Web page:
4. The central defense remains a work in progress – Both Geoff Cameron and Clarence Goodson were beaten for Antigua and Barbuda’s goal. Cameron allowed his man, Peter Byers, to blow by him, while Goodson slipped getting across the six to mark Blackstock. Twice late, players were able to turn on shots inside the U.S. penalty area, leaving Tim Howard lunging to protect his far post. As Antigua and Barbuda were breaking out into counters late in the match, you couldn’t help but wonder what a World Cup-caliber team would have done to this defense.

Perhaps things would have been different if Fabian Johnson were healthy, allowing Carlos Bocanegra to play in the middle. We should find out on Tuesday.

5. Heroic Eddie Johnson – As the seconds ticked away on a game that looked destined to end in a draw, the U.S. desperately needed a hero. Clint Dempsey, Michael Bradley, perhaps Carlos Bocanegra? One of the core needed to assert himself.

Instead, it was Johnson. Controversial callup, having seen you in two years, “you’re not Jozy” Eddie Johnson.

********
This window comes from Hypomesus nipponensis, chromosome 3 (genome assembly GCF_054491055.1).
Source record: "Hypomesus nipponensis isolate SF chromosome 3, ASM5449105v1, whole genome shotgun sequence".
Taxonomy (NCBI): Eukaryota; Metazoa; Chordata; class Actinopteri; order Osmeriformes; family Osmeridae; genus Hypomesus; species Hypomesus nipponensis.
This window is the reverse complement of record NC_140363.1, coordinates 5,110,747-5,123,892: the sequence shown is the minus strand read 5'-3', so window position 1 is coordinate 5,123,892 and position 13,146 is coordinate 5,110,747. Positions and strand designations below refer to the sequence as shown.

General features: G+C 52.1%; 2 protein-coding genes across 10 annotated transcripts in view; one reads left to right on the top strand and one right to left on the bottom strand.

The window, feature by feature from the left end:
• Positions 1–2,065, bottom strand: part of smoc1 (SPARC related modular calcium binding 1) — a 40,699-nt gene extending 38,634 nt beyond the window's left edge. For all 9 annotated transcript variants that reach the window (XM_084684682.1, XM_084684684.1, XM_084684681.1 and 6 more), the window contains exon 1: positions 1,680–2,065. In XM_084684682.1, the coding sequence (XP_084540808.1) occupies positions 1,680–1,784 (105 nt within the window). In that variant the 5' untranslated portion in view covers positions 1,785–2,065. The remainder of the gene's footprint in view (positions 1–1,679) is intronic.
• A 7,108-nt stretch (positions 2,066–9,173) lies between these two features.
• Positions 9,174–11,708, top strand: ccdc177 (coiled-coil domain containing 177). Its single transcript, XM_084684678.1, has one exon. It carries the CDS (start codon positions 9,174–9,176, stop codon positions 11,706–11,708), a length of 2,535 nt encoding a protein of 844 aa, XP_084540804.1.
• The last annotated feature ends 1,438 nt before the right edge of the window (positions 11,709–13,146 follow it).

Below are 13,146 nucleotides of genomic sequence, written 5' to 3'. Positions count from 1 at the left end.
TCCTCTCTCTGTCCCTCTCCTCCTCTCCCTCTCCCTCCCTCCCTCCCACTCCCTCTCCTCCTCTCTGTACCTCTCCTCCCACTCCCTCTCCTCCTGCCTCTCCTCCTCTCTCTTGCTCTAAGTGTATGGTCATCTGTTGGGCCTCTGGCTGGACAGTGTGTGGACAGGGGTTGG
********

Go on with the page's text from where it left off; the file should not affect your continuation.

MORE: PST Man of the Match – Eddie Johnson 2.0

Pealing off his man in the 91st minute into space toward the far post, Johnson subtly volunteered to be that hero. Just as he’d done on the opener, he hammered his header down and across goal, giving goalkeeper Molvin James little chance to preserve a historic result.

One year ago, Johnson was a non-factor for the U.S. After failing to land a place with a club in Mexico, it wasn’t even clear he had a professional future. When he landed in Seattle, he had to start over: New team; new city; no prestige. Everything that got Eddie Johnson to this point has happen in the last seven months.

Now (and all of a sudden), he’s the team’s best goal scoring threat, the man who represents the U.S.’s potential to be a truly dangerous team …